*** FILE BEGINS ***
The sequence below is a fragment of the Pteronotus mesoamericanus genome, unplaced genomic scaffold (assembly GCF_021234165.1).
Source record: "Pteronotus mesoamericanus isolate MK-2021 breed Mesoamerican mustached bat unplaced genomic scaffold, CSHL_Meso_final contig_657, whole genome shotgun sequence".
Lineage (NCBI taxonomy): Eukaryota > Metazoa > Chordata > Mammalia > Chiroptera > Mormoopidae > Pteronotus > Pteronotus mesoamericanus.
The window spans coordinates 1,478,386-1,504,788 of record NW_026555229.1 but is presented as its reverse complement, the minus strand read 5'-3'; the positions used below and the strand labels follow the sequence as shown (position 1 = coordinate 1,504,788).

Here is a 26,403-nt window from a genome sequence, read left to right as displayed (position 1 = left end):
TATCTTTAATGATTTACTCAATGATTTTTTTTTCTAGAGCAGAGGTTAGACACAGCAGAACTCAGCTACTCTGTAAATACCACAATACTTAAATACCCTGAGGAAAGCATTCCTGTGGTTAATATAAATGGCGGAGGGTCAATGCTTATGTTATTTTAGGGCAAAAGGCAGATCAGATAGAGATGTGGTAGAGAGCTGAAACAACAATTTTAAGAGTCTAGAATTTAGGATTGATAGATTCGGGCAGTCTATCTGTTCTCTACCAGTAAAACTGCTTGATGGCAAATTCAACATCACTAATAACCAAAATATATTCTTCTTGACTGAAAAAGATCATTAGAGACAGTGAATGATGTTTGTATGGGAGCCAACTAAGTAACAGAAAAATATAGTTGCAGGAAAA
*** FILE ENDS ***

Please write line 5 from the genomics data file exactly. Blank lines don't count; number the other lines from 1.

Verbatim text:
Here is a 26,403-nt window from a genome sequence, read left to right as displayed (position 1 = left end):